Results and Discussion
    TF strength significantly differed (p < 0.001) between elite female gymnasts (left: 0.41 ± 0.08 Nm kg-1, right: 0.45 ± 0.09 Nm kg-1) and male sport students (left: 0.22 ± 0.05 Nm kg-1, right: 0.25 ± 0.06 Nm kg-1). There were no significant differences (p > 0.05) between the TF strength of elite female gymnasts and the male strength training group after 7 weeks of TF strength training (left: 0.38 ± 0.07 Nm kg-1, p = 0.07, right: 0.40 ± 0.08 Nm kg-1, p = 0.07).
    Adolescent female gymnasts showed 80% to 86% higher TF strength than male sport students, but nearly the same strength level as adult men after 7 weeks heavy resistance TF strength training [3].

    TF in elite gymnastics seem to be highly loaded and have to be of particular interest for training and performance enhancement.

  • #2
    Delving deeper , an interesting new study compared the effects of 2 different exercise protocols on subjects with knee pain .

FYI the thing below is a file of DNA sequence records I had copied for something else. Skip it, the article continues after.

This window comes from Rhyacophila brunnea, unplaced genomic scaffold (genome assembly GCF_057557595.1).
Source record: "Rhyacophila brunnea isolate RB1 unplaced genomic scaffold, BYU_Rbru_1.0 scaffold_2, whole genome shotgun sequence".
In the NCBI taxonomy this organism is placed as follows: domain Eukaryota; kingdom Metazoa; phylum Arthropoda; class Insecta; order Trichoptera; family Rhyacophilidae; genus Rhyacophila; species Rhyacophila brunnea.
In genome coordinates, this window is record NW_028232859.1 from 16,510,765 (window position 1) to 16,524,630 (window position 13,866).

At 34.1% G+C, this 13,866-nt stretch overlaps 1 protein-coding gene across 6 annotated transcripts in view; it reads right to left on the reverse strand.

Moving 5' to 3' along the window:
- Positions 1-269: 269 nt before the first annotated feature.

Group 1- hip and knee strengthening

    Group 2- hip, knee and foot strengthening .

    Only group 2 ,the group which did foot strengthening exercises, showed a significant reduction in knee pain.

    Also worth noting that in study group 1, subjects had increased hip flexor muscle mass at the end of the exercise period ( not a surprise ) but that group 2 had a significantly greater increase in this mass than group 1 (foot strengthening seems to have affected the hip musculature ) .

    It seems to me that whether you are studying the foot, ankle, knee or hip, you ignore foot strength to the detriment of your studies .

    What happens at the foot echoes along the kinetic chain . Loudly

    Link to paper

    !Short foot exercises have additional effects on knee pain, foot biomechanics, and lower extremity muscle strength in patients with patellofemoral pain

    Pınar Kısacık 1, Volga Bayrakcı Tunay 1, Nilgün Bek 2, Özgür Ahmet Atay 3, James Selfe 4, Aynur Ayşe Karaduman 2
    Affiliations expand


    • #3
      Looking at the two posts above ,it might reasonably be argued that it is the activity and its frequency which causes the toe flexor strength of elite adolescent female gymnasts to be so much stronger than their adult male counterparts, and not the barefoot nature of this activity.